“My insurance carrier paid for the loss of the car, but it was just enough to pay off the note,” Jody said. “I decided to commute for the summer to save money for another car, but when autumn came I still didn’t have enough funds, and found I really wanted to keep riding anyway.”

 

She kept riding her bike for the four-mile round-trip from the Fireweed/A Street area to her job on 4th Avenue, sometimes riding from downtown to the University of Alaska Anchorage for evening classes.

 

Later, she moved to Sand Lake and temporarily increased her daily distance to 14 miles until she bought a house less than a mile from where she works. Although she eventually bought a used Subaru for trips that aren’t practical by bicycle, she still walks or pedals to work, and she still rides her bike to shop and to visit friends, as well as for recreation such as bike touring both in the United States and abroad.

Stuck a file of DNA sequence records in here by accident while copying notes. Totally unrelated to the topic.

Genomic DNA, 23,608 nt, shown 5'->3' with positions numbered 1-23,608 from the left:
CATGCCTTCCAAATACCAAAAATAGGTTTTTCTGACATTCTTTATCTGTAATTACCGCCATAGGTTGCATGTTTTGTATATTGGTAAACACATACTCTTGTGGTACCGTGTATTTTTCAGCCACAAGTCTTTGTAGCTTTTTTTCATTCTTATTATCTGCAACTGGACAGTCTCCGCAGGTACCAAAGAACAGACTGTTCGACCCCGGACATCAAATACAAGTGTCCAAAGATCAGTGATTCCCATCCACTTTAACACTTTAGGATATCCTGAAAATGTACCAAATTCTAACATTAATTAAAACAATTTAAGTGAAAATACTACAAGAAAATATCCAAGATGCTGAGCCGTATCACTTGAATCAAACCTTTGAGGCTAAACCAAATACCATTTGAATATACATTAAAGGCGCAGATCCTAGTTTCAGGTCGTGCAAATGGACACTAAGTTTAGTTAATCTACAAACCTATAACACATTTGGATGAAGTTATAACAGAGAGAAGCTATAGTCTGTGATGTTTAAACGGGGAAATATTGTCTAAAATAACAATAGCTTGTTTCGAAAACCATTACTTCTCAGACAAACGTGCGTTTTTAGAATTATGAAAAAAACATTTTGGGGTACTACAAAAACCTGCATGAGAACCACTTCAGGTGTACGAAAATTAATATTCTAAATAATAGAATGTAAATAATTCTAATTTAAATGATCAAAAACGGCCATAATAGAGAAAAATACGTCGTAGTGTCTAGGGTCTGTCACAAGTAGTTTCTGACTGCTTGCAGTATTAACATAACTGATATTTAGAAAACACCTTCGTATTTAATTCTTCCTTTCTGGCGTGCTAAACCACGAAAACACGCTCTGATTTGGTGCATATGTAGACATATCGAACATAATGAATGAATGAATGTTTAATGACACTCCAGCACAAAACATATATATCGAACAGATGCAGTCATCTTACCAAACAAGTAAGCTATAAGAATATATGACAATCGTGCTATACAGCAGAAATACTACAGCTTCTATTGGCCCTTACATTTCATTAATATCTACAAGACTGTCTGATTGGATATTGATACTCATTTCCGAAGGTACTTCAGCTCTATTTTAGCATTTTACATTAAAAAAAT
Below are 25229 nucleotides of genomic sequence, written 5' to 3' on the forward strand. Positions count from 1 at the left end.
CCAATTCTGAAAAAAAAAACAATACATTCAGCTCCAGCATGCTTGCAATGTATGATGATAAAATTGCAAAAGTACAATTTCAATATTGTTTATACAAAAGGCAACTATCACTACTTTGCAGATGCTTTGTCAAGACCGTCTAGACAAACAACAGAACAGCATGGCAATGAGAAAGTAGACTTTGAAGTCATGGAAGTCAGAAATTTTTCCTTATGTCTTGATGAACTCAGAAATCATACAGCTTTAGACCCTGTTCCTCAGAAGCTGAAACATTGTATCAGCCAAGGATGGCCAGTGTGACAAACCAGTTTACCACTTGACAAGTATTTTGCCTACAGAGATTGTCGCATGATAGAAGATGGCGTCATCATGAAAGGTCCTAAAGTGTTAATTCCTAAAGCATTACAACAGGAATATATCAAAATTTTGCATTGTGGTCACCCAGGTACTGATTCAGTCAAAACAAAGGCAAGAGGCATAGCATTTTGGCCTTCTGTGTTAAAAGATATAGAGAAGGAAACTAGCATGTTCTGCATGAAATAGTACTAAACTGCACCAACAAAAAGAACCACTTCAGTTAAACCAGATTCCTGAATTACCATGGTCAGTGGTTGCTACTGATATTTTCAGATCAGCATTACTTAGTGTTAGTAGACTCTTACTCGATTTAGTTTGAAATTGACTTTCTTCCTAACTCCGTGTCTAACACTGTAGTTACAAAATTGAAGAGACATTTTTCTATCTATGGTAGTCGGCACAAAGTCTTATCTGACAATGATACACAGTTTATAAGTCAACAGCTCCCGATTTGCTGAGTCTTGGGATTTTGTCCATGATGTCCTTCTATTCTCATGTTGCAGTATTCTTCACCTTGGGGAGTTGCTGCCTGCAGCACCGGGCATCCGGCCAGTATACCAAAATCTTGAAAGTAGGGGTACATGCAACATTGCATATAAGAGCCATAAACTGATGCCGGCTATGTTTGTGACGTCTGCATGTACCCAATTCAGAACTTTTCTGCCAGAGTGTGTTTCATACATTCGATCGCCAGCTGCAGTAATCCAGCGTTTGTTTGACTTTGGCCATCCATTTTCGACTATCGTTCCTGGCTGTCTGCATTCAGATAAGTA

Her commuting bike is a Scott Aspect, using studded tires in winter and slicks during summer, and equipped with panniers for hauling groceries and other loads.

 

“I also have a Townie Euro that I only ride on spring or summer days, if I want to imagine I’m in Amsterdam,” she said. “I am very happy with my setup, except for when I have to ride in deep snow. I’d love to have a fat-tire bike, but can’t afford it. The best I can do for now is follow in the tracks set by those who can.”

 

Why not drive everywhere, like so many Americans?. For one thing, Jody said, riding a bike gives her peace of mind.

 

“It feels good. I love the exercise and fresh air. I love to experience the change of weather and seasons, not just see it happen through car windows. And I love that something so simple and good for me does not harm the world.”

 

And riding a bike exposes her to experiences she wouldn’t have driving a car on busy Anchorage streets.